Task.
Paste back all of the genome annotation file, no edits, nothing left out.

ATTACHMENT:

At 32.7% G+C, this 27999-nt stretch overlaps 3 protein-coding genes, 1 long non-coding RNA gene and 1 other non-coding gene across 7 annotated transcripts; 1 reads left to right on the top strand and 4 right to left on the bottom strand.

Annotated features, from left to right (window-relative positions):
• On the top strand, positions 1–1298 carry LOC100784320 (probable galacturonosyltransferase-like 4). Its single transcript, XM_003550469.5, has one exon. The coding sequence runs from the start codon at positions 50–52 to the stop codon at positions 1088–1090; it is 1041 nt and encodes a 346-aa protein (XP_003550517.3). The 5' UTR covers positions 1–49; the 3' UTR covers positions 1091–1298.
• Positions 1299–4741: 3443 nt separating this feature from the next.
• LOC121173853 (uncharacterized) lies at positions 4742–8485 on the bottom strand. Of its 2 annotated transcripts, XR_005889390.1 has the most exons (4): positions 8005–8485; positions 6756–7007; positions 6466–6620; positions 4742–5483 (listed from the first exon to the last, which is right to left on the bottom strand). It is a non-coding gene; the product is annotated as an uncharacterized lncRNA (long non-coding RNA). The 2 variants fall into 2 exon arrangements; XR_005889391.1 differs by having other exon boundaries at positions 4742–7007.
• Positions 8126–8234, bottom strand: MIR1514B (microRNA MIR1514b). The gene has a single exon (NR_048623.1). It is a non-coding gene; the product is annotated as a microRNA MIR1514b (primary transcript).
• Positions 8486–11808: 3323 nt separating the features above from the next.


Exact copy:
At 32.7% G+C, this 27999-nt stretch overlaps 3 protein-coding genes, 1 long non-coding RNA gene and 1 other non-coding gene across 7 annotated transcripts; 1 reads left to right on the top strand and 4 right to left on the bottom strand.

Annotated features, from left to right (window-relative positions):
• On the top strand, positions 1–1298 carry LOC100784320 (probable galacturonosyltransferase-like 4). Its single transcript, XM_003550469.5, has one exon. The coding sequence runs from the start codon at positions 50–52 to the stop codon at positions 1088–1090; it is 1041 nt and encodes a 346-aa protein (XP_003550517.3). The 5' UTR covers positions 1–49; the 3' UTR covers positions 1091–1298.
• Positions 1299–4741: 3443 nt separating this feature from the next.
• LOC121173853 (uncharacterized) lies at positions 4742–8485 on the bottom strand. Of its 2 annotated transcripts, XR_005889390.1 has the most exons (4): positions 8005–8485; positions 6756–7007; positions 6466–6620; positions 4742–5483 (listed from the first exon to the last, which is right to left on the bottom strand). It is a non-coding gene; the product is annotated as an uncharacterized lncRNA (long non-coding RNA). The 2 variants fall into 2 exon arrangements; XR_005889391.1 differs by having other exon boundaries at positions 4742–7007.
• Positions 8126–8234, bottom strand: MIR1514B (microRNA MIR1514b). The gene has a single exon (NR_048623.1). It is a non-coding gene; the product is annotated as a microRNA MIR1514b (primary transcript).
• Positions 8486–11808: 3323 nt separating the features above from the next.